Are You a Good Social Citizen?

While I was researching some content for an ABR learning program the other day, I came across a pretty shocking statistic: social media has overtaken porn as the number one activity on the web. Kind of shocking to me.

This got me thinking about the impact social media plays in our lives today both personally and professionally. Are you familiar with Canadian singer David Carroll’s story? The baggage handlers at United Airlines broke his $3,500 guitar, but United initially denied responsibility and refused to pay for the repair. After many futile attempts to negotiate, Mr. Carroll tried a different tactic. He created a music video called “United Breaks Guitars” that has been viewed by nearly 14 million people. The response? United Airlines was forced to re-think their strategy. The conclusion? Social media has transitioned into an obsession and almost a way of life for online culture, changing the way we communicate with our colleagues, loved ones, and our favorite brands.

Unfortunately, though, social media can also be a breeding ground for general bad behavior. For some reason, when people are online, they tend to act differently than they would in real life. You may remember the story about the two Domino’s Pizza employees who filmed a prank in the restaurant’s kitchen and then posted it online. It only took a few days for the video to circuit the Internet, resulting in the employees receiving felony charges and Domino’s facing a public relations crisis.

Why did these Domino’s employees post this incriminating video? Did they not realize the impact their video would have? Did they feel a sense of anonymity because they were behind a computer? We’ll probably never know the real reason. The lesson learned is that if social media is here to stay, we need to learn how to be good social citizens. This means keeping the following in mind:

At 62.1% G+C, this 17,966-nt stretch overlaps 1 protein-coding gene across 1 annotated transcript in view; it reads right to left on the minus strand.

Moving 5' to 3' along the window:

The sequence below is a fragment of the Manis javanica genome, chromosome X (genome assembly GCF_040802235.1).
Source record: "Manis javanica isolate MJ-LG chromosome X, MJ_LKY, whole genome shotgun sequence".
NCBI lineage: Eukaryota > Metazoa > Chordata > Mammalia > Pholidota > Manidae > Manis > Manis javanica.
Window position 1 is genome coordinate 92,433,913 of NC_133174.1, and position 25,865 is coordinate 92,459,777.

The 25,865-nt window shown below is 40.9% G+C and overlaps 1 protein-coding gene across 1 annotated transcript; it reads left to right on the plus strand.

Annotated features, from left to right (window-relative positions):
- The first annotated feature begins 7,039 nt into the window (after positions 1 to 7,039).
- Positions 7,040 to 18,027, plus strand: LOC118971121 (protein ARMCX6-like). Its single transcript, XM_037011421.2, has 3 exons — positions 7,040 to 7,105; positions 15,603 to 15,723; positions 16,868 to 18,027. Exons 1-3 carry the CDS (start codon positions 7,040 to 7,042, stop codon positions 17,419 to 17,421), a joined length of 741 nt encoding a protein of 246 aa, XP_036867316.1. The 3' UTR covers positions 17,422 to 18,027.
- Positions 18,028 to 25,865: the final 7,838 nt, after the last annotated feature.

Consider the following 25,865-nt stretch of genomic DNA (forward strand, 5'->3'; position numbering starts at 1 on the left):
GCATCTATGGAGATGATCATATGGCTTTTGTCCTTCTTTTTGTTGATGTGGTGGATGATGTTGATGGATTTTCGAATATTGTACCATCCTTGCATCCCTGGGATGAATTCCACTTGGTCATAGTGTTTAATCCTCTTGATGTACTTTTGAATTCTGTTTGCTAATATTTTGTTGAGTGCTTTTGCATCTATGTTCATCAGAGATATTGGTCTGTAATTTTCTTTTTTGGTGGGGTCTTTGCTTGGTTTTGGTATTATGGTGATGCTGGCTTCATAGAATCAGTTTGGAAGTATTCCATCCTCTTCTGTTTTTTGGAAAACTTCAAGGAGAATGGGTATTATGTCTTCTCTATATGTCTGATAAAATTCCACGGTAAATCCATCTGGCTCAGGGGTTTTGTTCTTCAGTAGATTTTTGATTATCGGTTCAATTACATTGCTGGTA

Be responsible for what you post: Take responsibility for what you post, and exercise good judgment and common sense.

Be authentic: Your honesty—or dishonesty—will be quickly noticed in the social media environment.

Consider your audience: Think about who your readers are and how your posting might impact them.

Understand the concept of community: The essence of community is the idea that it exists so that you can support others and they, in turn, can support you.

Remember to protect confidential and proprietary info: Once you hit “share,” you usually can’t get it back. Respect your brand, trademark, copyright, fair use, and trade secrets. If it gives you pause…pause rather than publish.

What are some other tactics you use to model good social behavior?

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